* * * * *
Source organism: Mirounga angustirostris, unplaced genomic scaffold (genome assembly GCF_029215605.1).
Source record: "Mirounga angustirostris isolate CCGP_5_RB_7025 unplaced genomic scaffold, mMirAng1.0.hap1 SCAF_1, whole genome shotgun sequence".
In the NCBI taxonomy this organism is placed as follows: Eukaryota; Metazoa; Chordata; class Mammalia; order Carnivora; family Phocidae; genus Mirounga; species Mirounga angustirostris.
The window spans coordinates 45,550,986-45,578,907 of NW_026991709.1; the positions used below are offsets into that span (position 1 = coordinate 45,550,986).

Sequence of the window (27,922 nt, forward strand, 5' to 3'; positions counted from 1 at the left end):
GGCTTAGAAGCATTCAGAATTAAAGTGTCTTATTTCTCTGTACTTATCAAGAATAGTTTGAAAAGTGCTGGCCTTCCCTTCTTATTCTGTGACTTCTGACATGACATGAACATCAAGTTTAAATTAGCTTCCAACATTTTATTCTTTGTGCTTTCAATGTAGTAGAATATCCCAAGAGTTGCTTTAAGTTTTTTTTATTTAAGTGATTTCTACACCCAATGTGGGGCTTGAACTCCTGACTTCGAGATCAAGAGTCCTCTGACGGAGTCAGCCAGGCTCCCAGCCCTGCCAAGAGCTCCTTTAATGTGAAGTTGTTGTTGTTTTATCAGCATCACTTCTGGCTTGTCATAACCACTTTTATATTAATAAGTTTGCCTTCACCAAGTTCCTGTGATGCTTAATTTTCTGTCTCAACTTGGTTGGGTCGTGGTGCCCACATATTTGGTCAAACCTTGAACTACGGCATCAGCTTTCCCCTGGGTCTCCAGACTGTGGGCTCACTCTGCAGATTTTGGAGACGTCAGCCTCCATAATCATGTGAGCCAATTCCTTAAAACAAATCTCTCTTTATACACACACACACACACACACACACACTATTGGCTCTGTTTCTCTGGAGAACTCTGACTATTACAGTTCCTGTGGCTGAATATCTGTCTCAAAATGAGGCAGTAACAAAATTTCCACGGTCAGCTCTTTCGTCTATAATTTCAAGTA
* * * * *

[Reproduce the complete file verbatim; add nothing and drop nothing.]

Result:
Source organism: Mirounga angustirostris, unplaced genomic scaffold (genome assembly GCF_029215605.1).
Source record: "Mirounga angustirostris isolate CCGP_5_RB_7025 unplaced genomic scaffold, mMirAng1.0.hap1 SCAF_1, whole genome shotgun sequence".
In the NCBI taxonomy this organism is placed as follows: Eukaryota; Metazoa; Chordata; class Mammalia; order Carnivora; family Phocidae; genus Mirounga; species Mirounga angustirostris.
The window spans coordinates 45,550,986-45,578,907 of NW_026991709.1; the positions used below are offsets into that span (position 1 = coordinate 45,550,986).

Sequence of the window (27,922 nt, forward strand, 5' to 3'; positions counted from 1 at the left end):
GGCTTAGAAGCATTCAGAATTAAAGTGTCTTATTTCTCTGTACTTATCAAGAATAGTTTGAAAAGTGCTGGCCTTCCCTTCTTATTCTGTGACTTCTGACATGACATGAACATCAAGTTTAAATTAGCTTCCAACATTTTATTCTTTGTGCTTTCAATGTAGTAGAATATCCCAAGAGTTGCTTTAAGTTTTTTTTATTTAAGTGATTTCTACACCCAATGTGGGGCTTGAACTCCTGACTTCGAGATCAAGAGTCCTCTGACGGAGTCAGCCAGGCTCCCAGCCCTGCCAAGAGCTCCTTTAATGTGAAGTTGTTGTTGTTTTATCAGCATCACTTCTGGCTTGTCATAACCACTTTTATATTAATAAGTTTGCCTTCACCAAGTTCCTGTGATGCTTAATTTTCTGTCTCAACTTGGTTGGGTCGTGGTGCCCACATATTTGGTCAAACCTTGAACTACGGCATCAGCTTTCCCCTGGGTCTCCAGACTGTGGGCTCACTCTGCAGATTTTGGAGACGTCAGCCTCCATAATCATGTGAGCCAATTCCTTAAAACAAATCTCTCTTTATACACACACACACACACACACACACACTATTGGCTCTGTTTCTCTGGAGAACTCTGACTATTACAGTTCCTGTGGCTGAATATCTGTCTCAAAATGAGGCAGTAACAAAATTTCCACGGTCAGCTCTTTCGTCTATAATTTCAAGTA